Tom: Yeah. Can I ask about tracking? Sorry, I’m sort of hijacking this interview. But tracking leads from podcast, have you been able to do that effectively?

Ryan: Not really. You can track them so you can send people to a unique URL. So you go to ryanmclean.net/podcast or /freebie or you’d name it whatever you want. But you only give out that link to people on the podcast. And so, there’s a special offer through that and they go to that link, then you can track that.

Alternatively, like my main business driver of my property site now is buyer’s agent. So, requesting people to someone who will help them buy a property. So he asks those sorts of questions, like, “How did you find out about me?” and they’re like, “Oh, I found out about you through Ryan’s podcast.” etc. And so, that’s how I kind of made that assumption, but I don’t have hard numbers to back that. But just from the discussions that we have with the customers.

A large portion of them come from the podcast. And seeing as my web traffic to my website numbers would outrank my podcast and video views by – it’d be at least double, or maybe three times the amount to the website, to written content versus to audio or video content. But we’re getting probably more than half of people are coming through the podcast or video.

Tom: Which is what matters, right? The website views is just more a vanity metric.

Ryan: Yeah. Well, that’s the thing. You don’t really care. At the beginning you care how many people visit your website. I had a goal, originally, to get 30,000 people a month to my website, which is quite good for an Australian property blog.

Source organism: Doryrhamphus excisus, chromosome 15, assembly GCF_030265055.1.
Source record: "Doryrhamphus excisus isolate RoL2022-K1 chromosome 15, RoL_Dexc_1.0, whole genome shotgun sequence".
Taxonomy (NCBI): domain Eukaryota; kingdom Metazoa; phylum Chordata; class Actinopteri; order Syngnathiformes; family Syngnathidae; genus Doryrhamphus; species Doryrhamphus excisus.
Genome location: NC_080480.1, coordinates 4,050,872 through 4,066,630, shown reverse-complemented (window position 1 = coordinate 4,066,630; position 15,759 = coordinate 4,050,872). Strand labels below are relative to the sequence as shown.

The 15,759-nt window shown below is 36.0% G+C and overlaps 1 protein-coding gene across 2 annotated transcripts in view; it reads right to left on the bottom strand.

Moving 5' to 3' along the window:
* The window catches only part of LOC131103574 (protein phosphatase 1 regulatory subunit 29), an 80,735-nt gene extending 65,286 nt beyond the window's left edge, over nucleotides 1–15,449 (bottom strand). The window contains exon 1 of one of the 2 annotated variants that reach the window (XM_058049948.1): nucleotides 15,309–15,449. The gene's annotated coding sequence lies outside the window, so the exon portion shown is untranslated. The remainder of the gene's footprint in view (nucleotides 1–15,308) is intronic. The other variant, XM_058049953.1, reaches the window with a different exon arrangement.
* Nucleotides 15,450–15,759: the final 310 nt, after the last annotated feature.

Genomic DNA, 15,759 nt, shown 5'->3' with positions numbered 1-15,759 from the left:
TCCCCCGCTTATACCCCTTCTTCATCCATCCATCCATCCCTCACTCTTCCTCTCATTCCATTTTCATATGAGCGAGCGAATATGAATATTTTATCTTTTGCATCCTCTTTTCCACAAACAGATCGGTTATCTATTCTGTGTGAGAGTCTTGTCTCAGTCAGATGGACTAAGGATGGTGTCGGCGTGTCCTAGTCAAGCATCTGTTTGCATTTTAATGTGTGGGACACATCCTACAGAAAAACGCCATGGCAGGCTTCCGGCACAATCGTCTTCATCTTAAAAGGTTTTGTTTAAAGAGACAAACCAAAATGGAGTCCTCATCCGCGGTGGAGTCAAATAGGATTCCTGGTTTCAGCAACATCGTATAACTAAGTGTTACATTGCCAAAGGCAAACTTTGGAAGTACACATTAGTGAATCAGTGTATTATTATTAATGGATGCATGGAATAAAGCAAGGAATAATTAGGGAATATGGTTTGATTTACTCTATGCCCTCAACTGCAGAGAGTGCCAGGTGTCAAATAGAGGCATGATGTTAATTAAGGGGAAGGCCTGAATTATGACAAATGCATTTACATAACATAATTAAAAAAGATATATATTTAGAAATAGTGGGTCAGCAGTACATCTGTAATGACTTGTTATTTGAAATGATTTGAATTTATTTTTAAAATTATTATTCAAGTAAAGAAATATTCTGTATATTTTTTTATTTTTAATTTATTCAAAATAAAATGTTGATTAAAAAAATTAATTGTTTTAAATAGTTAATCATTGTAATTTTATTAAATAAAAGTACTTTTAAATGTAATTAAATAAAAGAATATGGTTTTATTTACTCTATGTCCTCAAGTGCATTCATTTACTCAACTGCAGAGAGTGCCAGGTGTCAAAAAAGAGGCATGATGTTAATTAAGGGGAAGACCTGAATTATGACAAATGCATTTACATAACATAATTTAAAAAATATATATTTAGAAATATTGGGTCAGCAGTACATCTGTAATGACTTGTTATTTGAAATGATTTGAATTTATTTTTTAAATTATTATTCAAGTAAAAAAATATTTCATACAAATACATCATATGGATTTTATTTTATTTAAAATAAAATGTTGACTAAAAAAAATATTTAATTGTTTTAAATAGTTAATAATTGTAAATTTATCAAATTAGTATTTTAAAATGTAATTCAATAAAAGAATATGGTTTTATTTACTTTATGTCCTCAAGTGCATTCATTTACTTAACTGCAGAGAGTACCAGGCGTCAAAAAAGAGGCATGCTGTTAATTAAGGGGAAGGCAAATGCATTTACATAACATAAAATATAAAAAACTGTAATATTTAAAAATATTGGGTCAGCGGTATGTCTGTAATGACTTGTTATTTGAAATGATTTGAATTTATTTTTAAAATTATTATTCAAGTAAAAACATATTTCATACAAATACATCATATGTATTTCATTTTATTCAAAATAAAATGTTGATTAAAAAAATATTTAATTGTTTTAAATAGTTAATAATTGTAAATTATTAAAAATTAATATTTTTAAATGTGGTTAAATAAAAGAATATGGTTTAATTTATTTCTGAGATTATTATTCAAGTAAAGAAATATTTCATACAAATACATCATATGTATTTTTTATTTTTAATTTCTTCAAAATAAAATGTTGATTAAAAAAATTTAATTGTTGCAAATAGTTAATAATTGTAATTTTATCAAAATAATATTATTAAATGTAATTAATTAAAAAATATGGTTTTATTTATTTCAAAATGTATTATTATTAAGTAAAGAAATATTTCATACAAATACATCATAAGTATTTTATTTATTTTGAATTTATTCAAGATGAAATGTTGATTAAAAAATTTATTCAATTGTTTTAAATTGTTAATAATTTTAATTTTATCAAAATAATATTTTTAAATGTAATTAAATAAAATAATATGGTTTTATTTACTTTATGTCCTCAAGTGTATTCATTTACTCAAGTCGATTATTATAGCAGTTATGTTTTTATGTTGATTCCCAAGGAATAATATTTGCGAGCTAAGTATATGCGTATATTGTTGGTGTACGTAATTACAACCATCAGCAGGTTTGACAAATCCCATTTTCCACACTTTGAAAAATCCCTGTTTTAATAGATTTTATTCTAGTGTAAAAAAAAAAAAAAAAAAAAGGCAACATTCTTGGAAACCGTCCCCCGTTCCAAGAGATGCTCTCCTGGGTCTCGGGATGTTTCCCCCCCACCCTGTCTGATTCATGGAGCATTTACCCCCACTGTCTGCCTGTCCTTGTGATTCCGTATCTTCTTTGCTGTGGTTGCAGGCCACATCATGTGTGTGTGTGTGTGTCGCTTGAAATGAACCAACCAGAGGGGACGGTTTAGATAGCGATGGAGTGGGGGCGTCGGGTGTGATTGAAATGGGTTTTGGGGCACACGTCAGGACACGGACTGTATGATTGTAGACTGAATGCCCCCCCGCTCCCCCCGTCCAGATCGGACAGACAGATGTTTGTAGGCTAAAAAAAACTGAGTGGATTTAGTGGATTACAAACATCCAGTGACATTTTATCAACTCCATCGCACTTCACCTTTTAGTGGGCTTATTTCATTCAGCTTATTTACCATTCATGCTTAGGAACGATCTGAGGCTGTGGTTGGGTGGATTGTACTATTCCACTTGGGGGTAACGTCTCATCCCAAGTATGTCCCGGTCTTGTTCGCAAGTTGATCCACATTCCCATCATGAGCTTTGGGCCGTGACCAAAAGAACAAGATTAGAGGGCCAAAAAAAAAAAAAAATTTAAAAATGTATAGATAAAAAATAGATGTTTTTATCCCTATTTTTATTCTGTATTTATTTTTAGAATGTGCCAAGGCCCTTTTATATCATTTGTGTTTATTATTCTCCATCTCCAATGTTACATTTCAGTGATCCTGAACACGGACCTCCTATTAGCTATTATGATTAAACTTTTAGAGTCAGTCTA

You care about that in the beginning and you aim for that. Now, I get 2.000-3,000 a day. So we’re talking like 100,000 visitors a month to the website. I don’t even track it anymore. It’s just kind of like, am I creating the content I want to create? Am I driving the business forward and earning enough to get by?

Tom: Yeah.

Ryan: So let’s talk about Virtual Valley, which is a marketplace for virtual assistants. What caused you to start that and what gap did you think there was in the marketplace over things like oDesk, which is now Upwork or the other sites that are out there? What is it? There’s the Virtual Staff Finder as well.
Tom: All awesome sites.

We’re going to have to go back to the journey as well, back to the male leggings days. When we started the e-commerce site, I was in the corporate world and I was working in project management and I was working in outsourcing. We also had a virtual assistant that manage the admin and customer service for the leggings site. So we can just focus on selling and designing leggings, which is what we really like doing.

Ryan: Can I just ask you, how many leggings are you selling through this site or were you selling?